Grocers see highest price increase since 1974
Center-plate groceries just had their biggest one-month increase since 1974. That's according to the US Bureau of Labor Statistics.
Those numbers include the prices of beef, chicken, pork, and steak.
The prices went up by 2.6% in April.
Local grocers, however, are successfully staying a float and accommodating their consumers.
"The supply chain is quite taxed with the shortages on beef and chicken. Not so much the products are in shortage, but being able to process them to get them to us. The virus has hit processing plants, so their capacity is down to nearly 40%," says Darren Beasley, executive vice president of sales of A.F. Wendling's Food Service in Buckhannon.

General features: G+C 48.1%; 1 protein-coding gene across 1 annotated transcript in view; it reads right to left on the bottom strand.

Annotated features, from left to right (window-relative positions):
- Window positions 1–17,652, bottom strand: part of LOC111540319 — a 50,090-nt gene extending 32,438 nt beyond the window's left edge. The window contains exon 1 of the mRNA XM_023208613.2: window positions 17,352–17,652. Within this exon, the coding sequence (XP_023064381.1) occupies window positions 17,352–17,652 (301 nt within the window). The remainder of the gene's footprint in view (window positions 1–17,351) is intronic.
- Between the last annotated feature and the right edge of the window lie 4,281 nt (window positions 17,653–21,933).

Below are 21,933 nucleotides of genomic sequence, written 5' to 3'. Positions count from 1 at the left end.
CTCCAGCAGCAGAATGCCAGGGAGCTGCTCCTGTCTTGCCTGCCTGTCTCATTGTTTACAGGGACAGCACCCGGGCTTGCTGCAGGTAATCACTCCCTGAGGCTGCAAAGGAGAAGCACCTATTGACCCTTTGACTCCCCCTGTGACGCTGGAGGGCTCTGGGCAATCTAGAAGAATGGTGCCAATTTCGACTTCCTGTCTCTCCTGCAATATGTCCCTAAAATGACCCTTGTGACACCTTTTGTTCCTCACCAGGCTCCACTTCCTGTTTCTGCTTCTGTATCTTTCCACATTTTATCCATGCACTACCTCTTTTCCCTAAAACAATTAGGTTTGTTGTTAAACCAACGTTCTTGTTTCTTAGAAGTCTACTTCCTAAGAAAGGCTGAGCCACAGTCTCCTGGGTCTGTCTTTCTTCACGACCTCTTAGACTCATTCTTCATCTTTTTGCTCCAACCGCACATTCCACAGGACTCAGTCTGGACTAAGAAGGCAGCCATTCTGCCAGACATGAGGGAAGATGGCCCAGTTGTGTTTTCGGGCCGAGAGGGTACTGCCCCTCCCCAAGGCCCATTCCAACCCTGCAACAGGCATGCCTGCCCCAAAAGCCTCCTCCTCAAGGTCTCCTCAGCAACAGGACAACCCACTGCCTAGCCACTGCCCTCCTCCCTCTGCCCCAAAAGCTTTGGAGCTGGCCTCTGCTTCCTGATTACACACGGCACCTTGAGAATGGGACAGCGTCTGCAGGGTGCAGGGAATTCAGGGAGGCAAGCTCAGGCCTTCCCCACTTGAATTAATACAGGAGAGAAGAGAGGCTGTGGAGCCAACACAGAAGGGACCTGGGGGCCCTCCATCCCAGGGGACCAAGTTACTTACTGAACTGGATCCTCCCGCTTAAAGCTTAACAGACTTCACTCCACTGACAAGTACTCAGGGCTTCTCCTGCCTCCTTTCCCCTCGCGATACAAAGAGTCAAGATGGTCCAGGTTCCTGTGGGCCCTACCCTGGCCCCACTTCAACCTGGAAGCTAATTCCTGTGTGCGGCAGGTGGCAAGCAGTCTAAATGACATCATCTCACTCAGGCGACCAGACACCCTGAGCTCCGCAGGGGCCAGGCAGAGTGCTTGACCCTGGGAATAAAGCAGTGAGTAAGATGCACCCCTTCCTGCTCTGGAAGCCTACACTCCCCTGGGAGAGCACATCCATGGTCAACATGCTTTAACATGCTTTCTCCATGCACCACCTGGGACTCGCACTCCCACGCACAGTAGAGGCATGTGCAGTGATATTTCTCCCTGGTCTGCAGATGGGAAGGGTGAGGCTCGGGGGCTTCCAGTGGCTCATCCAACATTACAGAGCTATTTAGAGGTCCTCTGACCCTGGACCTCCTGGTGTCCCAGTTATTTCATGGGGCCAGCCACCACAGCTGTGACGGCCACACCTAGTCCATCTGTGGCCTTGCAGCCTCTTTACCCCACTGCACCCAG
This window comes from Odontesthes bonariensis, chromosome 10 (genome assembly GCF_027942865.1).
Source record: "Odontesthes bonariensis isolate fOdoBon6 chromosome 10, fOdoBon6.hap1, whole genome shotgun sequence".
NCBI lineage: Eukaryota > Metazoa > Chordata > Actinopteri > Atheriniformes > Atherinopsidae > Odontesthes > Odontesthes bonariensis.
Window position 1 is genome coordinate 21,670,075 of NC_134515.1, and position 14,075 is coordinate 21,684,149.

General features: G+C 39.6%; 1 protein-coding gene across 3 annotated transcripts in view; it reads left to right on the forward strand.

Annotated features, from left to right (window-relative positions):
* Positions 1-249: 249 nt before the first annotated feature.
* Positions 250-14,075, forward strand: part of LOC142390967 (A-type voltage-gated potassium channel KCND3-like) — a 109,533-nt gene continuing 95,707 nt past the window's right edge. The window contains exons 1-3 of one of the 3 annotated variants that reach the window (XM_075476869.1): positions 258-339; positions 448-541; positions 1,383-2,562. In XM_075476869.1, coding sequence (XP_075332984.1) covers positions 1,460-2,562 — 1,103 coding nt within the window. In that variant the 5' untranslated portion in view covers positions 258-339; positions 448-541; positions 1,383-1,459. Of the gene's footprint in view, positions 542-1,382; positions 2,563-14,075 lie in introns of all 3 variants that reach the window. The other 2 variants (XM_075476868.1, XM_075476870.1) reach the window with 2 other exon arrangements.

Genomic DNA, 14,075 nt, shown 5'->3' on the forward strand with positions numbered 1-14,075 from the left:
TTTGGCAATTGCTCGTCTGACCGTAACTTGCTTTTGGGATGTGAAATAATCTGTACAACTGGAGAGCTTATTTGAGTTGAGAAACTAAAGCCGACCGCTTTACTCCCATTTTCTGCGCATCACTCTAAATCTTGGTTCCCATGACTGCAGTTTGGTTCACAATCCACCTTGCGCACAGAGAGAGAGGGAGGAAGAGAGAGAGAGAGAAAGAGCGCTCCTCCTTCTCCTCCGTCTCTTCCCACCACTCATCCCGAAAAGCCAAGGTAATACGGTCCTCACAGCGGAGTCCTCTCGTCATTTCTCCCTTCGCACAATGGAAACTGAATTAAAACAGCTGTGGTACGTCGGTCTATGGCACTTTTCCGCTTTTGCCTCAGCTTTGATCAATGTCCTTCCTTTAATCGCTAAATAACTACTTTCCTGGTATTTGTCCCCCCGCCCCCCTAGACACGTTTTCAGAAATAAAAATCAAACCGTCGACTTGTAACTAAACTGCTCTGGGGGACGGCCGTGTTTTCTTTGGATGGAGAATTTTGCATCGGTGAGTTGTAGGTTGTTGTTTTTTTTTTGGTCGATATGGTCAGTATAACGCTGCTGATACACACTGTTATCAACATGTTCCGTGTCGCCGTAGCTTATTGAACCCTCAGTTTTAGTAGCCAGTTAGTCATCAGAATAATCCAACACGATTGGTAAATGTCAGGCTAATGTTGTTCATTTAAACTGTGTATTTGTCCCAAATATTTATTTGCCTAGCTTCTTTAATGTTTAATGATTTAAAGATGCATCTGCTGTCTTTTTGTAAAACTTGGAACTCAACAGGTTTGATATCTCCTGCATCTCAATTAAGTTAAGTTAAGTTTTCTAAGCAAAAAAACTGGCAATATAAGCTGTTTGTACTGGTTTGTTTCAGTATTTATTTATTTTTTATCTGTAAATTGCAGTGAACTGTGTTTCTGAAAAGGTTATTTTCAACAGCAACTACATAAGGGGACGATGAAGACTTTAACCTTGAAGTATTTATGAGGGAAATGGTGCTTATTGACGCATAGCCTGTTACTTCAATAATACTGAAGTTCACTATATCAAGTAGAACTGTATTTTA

Wendling's sells to restaurants and individuals alike.
"A good fill rate, that's what we call in the industry would be in the upper 90s coming in from our vendors, right now they're probably in the mid 70s, which is not good," he adds.
Maple Valley Meat Market, another privately owned grocer local to Bridgeport, caters predominantly to individuals.
"About 8 weeks ago I was paying around $2.70 to $2.80 a pound, right now a fresh chuck shoulder is costing me $7.35 a pound," says company president Isaac Thomas.
The businesses are doing everything they can to give consumers a break.
Maple Valley is operating on a less-percentage profit, and Wendling's personnel are coaching customers to be more flexible with their menu and to look at lower cost items.